Internationally acclaimed activist fears for Mexico’s environment

By Sergio Adrian Angeles

Queretaro, Mexico, Dec 25 (efe-epa).- Martha Isabel “Pati” Ruiz Corzo, proclaimed “Mexico’s Hero” by Global Citizen for her tireless defense of the Sierra Gorda Biosphere Reserve, tells Efe that she is deeply concerned about the health of the environment in her country.

At 67, she continues directing the organization she founded more than three decades ago to advocate for the mountainous reserve and its communities, Grupo Ecologico Sierra Gorda.

The protected area encompasses the northern third of the central Mexican state of Queretaro and part of neighboring Guanajuato, Hidalgo and San Luis Potosi.

The highest peak in the Sierra Gorda range rises 3,100 m (10,163 ft) above sea level.

“It is a very complex reserve because it is 384,000 hectares (947,810 acres) with 638 communities, where those communities of extreme poverty are the owners of the land,” Ruiz Corzo says.

“Achieving the conservation of the natural resources implies generating many opportunities for economic development, social development, for formation of an ecological culture among the citizenry,” she adds.

Ruiz Corzo has concentrated on fostering sustainability through education and social programs, showing Sierra Gorda residents how to reduce the negative environmental impact of their activities, above all by moving away from cattle ranching.

“They are forest owners who receive payments for excluding cattle and allowing natural regeneration. That is the great wager of the Sierra Gorda, that still has a lot of energy from nature,” she tells Efe.

“And if you bring in extensive grazing of cattle and leave the forest without that grazing, that is the great opportunity to mitigate climate change significantly,” Ruiz Corzo says, referring to an approach that eschews the creation of artificial pasture for livestock.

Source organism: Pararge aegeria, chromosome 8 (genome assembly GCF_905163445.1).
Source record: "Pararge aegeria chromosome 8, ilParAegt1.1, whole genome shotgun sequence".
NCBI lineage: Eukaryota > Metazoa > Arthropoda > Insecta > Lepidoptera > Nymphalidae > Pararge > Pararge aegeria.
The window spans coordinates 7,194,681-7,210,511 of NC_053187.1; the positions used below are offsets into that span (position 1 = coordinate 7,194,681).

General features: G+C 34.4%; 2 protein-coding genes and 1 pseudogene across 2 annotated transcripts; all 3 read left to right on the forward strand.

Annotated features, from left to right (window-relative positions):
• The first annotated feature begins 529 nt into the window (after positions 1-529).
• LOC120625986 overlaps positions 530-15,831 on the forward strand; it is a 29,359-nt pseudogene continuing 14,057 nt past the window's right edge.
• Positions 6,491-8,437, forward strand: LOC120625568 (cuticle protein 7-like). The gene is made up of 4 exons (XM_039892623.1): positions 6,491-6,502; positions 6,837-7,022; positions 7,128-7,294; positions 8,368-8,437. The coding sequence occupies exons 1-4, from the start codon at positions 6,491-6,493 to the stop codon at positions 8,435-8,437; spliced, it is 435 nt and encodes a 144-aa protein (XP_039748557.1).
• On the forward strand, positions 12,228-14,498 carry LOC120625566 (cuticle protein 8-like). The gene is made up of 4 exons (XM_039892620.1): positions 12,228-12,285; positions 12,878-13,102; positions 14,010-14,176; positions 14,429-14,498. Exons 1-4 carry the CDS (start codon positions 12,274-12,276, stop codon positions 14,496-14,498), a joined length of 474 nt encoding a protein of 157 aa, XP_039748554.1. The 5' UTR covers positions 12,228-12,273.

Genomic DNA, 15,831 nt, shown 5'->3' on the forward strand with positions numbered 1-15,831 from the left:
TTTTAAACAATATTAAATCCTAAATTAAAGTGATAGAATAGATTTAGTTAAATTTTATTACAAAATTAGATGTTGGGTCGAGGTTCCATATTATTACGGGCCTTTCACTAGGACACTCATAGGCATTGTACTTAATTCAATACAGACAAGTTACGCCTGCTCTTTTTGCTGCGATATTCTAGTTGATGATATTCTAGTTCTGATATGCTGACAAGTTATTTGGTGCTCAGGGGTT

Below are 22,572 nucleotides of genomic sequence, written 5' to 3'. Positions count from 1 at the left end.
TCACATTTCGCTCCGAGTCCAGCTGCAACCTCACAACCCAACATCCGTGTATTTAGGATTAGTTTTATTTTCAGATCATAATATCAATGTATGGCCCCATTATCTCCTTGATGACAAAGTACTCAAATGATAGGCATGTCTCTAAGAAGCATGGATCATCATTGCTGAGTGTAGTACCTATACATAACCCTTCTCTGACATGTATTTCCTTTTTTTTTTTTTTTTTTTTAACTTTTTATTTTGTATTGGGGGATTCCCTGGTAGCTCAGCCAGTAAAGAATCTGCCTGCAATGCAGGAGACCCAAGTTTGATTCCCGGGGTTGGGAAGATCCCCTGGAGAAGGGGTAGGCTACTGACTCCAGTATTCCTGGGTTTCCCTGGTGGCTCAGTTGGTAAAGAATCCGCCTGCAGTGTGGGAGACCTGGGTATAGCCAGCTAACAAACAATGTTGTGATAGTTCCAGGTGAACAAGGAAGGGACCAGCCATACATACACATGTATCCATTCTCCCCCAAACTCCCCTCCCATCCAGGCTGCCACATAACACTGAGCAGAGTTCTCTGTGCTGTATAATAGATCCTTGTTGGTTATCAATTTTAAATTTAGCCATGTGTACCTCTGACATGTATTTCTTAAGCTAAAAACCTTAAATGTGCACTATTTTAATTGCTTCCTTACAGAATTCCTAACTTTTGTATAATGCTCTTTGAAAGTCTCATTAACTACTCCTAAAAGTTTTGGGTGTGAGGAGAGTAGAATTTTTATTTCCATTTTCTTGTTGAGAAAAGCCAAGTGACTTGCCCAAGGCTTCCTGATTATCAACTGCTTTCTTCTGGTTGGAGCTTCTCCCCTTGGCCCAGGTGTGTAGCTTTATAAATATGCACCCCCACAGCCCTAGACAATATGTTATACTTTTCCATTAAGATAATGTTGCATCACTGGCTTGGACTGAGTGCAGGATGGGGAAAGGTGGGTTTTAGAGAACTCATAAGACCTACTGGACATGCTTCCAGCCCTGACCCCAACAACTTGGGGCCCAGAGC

One of the most pressing problems for the guardians of the Sierra Gorda Biosphere Reserve is arson.

“Unfortunately, there is still no environmental authority that listens to us when there is a daredevil who starts a fire and you know who it is. And that impunity, that lack of consequences, that is the worst,” the activist says.

Global Citizen, whose mission is to eradicate extreme poverty by 2030, views the climate crisis as having an enormous bearing on the chances of accomplishing that goal and Ruiz Corzo agrees.

“That is the worst threat, climate change: drier years, always less rain – years when it doesn’t get cold enough, the pests overwhelm us.”

“I see a wounded Mexico, a Mexico with its natural resources exhausted. I see a Mexico exposed,” she says.

The Grupo Ecologico Sierra Gorda can point to tangible achievements in persuading the inhabitants of the reserve to adapt more sustainable practices. The challenge now is to bring that message to everyone.

“Prepare for a drastic change in our way of life. Because it’s not possible that our planet endures a society of so many millions and millions of people with those barbarous consumption habits,” Ruiz Corzo warns.

She insists that the Mexico’s Hero honor belongs to all of the people who have joined the effort to protect the biosphere reserve.

“The recognition is not for Pati Ruiz Corzo nor for the ecological group. There are many us who work in favor of Mother Earth in the Sierra Gorda.” EFE sa/dr

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